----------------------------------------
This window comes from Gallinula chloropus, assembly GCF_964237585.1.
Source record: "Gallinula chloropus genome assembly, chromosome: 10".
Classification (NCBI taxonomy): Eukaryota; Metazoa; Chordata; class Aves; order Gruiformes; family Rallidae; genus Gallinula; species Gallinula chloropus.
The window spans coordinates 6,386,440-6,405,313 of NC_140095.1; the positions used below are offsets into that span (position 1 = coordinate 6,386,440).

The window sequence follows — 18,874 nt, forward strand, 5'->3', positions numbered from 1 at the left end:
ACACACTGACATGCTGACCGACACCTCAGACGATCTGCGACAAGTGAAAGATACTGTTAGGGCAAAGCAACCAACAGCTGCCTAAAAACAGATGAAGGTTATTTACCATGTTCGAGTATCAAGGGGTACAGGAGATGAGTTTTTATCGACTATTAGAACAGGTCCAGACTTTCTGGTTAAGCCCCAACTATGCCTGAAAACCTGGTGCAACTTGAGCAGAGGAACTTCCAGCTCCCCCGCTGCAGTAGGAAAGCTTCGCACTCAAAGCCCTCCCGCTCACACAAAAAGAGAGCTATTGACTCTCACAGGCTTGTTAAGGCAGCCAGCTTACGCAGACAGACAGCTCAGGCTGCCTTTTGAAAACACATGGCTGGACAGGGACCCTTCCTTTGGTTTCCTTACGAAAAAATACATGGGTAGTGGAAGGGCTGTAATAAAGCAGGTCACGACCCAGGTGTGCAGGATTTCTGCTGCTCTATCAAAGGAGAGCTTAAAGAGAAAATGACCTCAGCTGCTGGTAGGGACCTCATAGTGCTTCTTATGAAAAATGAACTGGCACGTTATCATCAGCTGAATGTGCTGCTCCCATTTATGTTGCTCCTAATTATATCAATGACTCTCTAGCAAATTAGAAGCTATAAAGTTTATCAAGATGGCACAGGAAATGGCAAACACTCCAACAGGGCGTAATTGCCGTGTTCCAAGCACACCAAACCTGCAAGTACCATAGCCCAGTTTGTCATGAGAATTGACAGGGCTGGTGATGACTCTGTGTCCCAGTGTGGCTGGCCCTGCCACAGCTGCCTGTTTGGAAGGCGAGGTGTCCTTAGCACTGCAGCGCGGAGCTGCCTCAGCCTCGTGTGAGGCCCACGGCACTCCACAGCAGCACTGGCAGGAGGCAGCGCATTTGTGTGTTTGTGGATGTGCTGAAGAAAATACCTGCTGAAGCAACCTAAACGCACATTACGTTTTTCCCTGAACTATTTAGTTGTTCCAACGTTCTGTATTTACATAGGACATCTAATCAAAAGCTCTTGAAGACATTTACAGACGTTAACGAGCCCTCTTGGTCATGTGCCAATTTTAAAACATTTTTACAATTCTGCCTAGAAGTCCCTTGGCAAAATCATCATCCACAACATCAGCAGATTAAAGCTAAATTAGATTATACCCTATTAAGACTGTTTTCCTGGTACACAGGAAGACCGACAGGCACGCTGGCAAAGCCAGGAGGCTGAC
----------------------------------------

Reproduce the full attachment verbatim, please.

This window comes from Gallinula chloropus, assembly GCF_964237585.1.
Source record: "Gallinula chloropus genome assembly, chromosome: 10".
Classification (NCBI taxonomy): Eukaryota; Metazoa; Chordata; class Aves; order Gruiformes; family Rallidae; genus Gallinula; species Gallinula chloropus.
The window spans coordinates 6,386,440-6,405,313 of NC_140095.1; the positions used below are offsets into that span (position 1 = coordinate 6,386,440).

The window sequence follows — 18,874 nt, forward strand, 5'->3', positions numbered from 1 at the left end:
ACACACTGACATGCTGACCGACACCTCAGACGATCTGCGACAAGTGAAAGATACTGTTAGGGCAAAGCAACCAACAGCTGCCTAAAAACAGATGAAGGTTATTTACCATGTTCGAGTATCAAGGGGTACAGGAGATGAGTTTTTATCGACTATTAGAACAGGTCCAGACTTTCTGGTTAAGCCCCAACTATGCCTGAAAACCTGGTGCAACTTGAGCAGAGGAACTTCCAGCTCCCCCGCTGCAGTAGGAAAGCTTCGCACTCAAAGCCCTCCCGCTCACACAAAAAGAGAGCTATTGACTCTCACAGGCTTGTTAAGGCAGCCAGCTTACGCAGACAGACAGCTCAGGCTGCCTTTTGAAAACACATGGCTGGACAGGGACCCTTCCTTTGGTTTCCTTACGAAAAAATACATGGGTAGTGGAAGGGCTGTAATAAAGCAGGTCACGACCCAGGTGTGCAGGATTTCTGCTGCTCTATCAAAGGAGAGCTTAAAGAGAAAATGACCTCAGCTGCTGGTAGGGACCTCATAGTGCTTCTTATGAAAAATGAACTGGCACGTTATCATCAGCTGAATGTGCTGCTCCCATTTATGTTGCTCCTAATTATATCAATGACTCTCTAGCAAATTAGAAGCTATAAAGTTTATCAAGATGGCACAGGAAATGGCAAACACTCCAACAGGGCGTAATTGCCGTGTTCCAAGCACACCAAACCTGCAAGTACCATAGCCCAGTTTGTCATGAGAATTGACAGGGCTGGTGATGACTCTGTGTCCCAGTGTGGCTGGCCCTGCCACAGCTGCCTGTTTGGAAGGCGAGGTGTCCTTAGCACTGCAGCGCGGAGCTGCCTCAGCCTCGTGTGAGGCCCACGGCACTCCACAGCAGCACTGGCAGGAGGCAGCGCATTTGTGTGTTTGTGGATGTGCTGAAGAAAATACCTGCTGAAGCAACCTAAACGCACATTACGTTTTTCCCTGAACTATTTAGTTGTTCCAACGTTCTGTATTTACATAGGACATCTAATCAAAAGCTCTTGAAGACATTTACAGACGTTAACGAGCCCTCTTGGTCATGTGCCAATTTTAAAACATTTTTACAATTCTGCCTAGAAGTCCCTTGGCAAAATCATCATCCACAACATCAGCAGATTAAAGCTAAATTAGATTATACCCTATTAAGACTGTTTTCCTGGTACACAGGAAGACCGACAGGCACGCTGGCAAAGCCAGGAGGCTGAC